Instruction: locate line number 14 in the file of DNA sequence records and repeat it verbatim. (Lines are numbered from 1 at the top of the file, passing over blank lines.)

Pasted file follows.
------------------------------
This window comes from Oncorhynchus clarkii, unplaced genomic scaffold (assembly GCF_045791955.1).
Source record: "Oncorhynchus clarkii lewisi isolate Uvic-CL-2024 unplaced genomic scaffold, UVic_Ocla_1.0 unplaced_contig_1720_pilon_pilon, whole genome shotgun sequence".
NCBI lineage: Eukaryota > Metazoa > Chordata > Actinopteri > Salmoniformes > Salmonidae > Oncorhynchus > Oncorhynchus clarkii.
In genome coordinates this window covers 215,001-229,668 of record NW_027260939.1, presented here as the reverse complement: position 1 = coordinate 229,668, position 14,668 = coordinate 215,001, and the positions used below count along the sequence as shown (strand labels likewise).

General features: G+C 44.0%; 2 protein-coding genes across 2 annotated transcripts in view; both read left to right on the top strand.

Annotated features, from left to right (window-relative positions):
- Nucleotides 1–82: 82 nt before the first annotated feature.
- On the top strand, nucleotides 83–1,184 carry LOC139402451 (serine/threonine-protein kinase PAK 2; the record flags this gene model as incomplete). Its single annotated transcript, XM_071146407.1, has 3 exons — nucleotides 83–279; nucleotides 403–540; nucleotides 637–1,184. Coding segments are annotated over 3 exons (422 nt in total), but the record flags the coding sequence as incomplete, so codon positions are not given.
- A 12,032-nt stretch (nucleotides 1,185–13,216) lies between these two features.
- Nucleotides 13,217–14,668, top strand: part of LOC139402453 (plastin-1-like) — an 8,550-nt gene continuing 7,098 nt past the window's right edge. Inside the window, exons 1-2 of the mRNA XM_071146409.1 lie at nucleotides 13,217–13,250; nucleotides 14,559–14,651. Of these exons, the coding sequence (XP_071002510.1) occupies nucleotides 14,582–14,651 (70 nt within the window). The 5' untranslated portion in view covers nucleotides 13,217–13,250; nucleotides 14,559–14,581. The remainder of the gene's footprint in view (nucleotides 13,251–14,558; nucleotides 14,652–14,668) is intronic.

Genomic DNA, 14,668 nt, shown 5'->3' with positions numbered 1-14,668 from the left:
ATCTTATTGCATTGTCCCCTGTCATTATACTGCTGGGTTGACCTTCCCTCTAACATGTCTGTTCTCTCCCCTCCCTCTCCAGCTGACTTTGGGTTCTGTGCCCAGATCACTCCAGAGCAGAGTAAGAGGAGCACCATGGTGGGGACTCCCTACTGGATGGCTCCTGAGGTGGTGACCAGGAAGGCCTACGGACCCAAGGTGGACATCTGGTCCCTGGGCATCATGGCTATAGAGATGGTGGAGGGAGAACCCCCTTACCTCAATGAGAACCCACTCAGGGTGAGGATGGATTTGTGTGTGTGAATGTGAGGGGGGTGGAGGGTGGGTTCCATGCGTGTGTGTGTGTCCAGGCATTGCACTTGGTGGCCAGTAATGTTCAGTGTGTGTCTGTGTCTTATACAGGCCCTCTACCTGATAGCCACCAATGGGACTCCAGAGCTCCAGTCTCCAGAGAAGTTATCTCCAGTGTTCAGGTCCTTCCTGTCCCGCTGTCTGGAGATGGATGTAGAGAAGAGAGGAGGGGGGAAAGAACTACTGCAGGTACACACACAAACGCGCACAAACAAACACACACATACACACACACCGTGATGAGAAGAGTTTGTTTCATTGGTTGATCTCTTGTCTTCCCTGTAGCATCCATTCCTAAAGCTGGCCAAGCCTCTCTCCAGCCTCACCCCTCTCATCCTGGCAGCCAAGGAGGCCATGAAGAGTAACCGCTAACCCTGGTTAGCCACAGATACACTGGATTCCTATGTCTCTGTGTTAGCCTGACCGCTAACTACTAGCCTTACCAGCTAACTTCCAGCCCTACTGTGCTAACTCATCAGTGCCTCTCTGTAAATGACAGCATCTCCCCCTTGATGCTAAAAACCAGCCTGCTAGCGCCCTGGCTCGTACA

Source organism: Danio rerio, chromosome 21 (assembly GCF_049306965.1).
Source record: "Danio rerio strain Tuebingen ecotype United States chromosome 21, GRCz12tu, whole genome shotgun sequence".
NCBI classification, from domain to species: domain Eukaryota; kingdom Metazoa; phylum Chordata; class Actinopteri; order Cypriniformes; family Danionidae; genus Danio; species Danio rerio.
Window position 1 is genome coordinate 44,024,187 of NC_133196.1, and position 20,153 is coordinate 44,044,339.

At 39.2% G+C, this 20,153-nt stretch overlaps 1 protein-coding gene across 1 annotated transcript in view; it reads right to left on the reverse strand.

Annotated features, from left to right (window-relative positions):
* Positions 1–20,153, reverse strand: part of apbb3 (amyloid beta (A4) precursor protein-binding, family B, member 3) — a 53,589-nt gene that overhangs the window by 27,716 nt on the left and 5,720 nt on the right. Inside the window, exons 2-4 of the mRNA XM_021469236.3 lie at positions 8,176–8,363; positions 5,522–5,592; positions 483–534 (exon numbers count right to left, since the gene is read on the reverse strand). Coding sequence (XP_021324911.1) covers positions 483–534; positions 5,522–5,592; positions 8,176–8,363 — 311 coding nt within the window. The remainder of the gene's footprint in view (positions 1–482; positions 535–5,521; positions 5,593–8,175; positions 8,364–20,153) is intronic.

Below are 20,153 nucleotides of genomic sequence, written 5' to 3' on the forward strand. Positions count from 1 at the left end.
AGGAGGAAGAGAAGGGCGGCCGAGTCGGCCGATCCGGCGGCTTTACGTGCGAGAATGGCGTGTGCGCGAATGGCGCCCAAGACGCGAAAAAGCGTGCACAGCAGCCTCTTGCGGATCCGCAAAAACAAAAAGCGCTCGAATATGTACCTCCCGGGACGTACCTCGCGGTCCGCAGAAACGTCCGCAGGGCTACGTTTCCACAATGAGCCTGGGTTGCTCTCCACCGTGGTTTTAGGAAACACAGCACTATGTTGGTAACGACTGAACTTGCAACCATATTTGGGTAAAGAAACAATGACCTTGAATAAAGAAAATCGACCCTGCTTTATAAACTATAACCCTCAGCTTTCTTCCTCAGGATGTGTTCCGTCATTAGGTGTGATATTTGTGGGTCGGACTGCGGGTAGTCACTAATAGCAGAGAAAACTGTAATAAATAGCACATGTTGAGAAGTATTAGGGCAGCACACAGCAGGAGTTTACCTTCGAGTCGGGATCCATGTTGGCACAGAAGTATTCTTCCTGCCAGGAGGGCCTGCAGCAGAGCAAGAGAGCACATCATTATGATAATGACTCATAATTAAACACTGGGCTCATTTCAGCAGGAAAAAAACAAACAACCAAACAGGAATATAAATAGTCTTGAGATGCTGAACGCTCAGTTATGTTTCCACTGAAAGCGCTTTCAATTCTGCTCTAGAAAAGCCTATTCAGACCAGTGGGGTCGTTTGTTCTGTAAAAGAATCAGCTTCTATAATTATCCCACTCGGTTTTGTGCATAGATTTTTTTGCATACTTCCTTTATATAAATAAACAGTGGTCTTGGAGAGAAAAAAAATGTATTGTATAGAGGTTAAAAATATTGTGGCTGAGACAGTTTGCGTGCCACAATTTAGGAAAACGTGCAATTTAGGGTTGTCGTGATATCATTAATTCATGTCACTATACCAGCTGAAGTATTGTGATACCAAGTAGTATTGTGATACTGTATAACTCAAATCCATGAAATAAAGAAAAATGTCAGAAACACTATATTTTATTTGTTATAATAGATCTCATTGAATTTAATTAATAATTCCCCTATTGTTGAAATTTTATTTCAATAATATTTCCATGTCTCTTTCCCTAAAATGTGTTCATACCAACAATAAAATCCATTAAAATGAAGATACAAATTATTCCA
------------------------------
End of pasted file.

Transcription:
Source record: "Danio rerio strain Tuebingen ecotype United States chromosome 21, GRCz12tu, whole genome shotgun sequence".